What You Need To Expect From Chest Tube Procedure?

A chest tube is a tube made of plastic that drains fluid from the chest. The pleural space is the area between the lungs (the pleural space), that can become clogged with fluids or blood. This can lead to the collapse of the lung. Chest tubes can be inserted at the end of a surgical procedure while a patient is still asleep from anesthesia or at the bedside using a local pain killer and some sedation.

There are many sizes and shapes of chest tubes. They vary in size depending on their purpose. Most chest tubes are connected to drainage systems which collect fluid and allow air to escape. You can also schedule an appointment with a specialist for placing a thoracic drain tube after surgery.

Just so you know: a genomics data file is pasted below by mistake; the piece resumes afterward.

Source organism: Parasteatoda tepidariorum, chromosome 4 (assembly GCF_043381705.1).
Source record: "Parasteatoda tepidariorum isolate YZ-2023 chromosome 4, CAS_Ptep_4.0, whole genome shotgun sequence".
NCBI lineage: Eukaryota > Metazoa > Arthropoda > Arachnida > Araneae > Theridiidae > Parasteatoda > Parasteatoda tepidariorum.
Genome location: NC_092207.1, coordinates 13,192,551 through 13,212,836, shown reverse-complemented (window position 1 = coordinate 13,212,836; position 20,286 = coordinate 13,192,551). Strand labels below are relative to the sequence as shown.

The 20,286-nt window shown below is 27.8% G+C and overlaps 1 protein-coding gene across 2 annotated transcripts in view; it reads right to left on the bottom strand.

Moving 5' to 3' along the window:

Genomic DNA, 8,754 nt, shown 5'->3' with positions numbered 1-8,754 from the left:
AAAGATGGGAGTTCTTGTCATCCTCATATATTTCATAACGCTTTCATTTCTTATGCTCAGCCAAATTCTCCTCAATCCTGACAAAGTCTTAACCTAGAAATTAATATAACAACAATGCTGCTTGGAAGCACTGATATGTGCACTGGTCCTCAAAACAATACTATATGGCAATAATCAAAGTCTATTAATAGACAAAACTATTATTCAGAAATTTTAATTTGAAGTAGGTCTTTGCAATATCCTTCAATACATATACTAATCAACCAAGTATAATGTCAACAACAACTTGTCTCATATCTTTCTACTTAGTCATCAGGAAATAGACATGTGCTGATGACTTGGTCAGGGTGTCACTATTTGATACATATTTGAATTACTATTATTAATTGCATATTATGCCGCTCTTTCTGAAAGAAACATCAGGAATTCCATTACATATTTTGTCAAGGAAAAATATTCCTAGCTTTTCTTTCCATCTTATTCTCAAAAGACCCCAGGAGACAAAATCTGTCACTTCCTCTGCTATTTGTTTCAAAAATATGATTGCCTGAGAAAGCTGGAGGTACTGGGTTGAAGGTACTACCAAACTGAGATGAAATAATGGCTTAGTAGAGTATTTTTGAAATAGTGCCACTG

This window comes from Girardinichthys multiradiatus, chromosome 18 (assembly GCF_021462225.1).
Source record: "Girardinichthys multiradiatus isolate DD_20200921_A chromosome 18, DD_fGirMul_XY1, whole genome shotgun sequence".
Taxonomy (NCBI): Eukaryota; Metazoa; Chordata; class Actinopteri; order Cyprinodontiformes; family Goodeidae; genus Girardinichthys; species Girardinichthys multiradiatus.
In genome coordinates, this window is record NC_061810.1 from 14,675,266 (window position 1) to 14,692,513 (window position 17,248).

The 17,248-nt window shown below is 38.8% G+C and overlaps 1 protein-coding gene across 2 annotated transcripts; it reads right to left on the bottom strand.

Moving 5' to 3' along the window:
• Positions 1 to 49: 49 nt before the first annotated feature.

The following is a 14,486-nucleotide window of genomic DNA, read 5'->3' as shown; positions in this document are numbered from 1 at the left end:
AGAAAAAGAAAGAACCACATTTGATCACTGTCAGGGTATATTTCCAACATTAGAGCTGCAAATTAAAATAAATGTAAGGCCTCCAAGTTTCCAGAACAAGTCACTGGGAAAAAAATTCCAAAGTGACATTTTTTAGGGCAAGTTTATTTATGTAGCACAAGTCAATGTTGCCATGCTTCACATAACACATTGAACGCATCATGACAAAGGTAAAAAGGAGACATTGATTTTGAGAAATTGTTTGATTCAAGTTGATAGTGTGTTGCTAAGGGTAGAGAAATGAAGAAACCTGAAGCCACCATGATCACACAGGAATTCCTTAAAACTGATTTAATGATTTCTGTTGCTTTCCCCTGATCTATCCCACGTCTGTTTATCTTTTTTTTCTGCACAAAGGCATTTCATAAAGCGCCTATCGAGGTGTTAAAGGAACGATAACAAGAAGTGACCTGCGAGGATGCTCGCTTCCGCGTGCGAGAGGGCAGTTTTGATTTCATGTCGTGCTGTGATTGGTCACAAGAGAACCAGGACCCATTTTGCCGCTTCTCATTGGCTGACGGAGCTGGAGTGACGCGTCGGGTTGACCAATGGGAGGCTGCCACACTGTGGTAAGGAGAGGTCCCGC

You can either allow these systems to drain naturally or have suction applied. This procedure is designed to drain the pleural space. The fluid or air will be visible or felt by patients. Patients may often feel their collapsed lungs expanding again.

As with any surgery, bleeding and infection are the main risks associated with placing a chest tube. When placing a chest tube, doctors must be careful not to touch the blood vessels under the ribs. Examples of thoracic surgery include coronary artery bypass surgery, heart transplant, lung transplant, and removal of parts of the lung affected by cancer.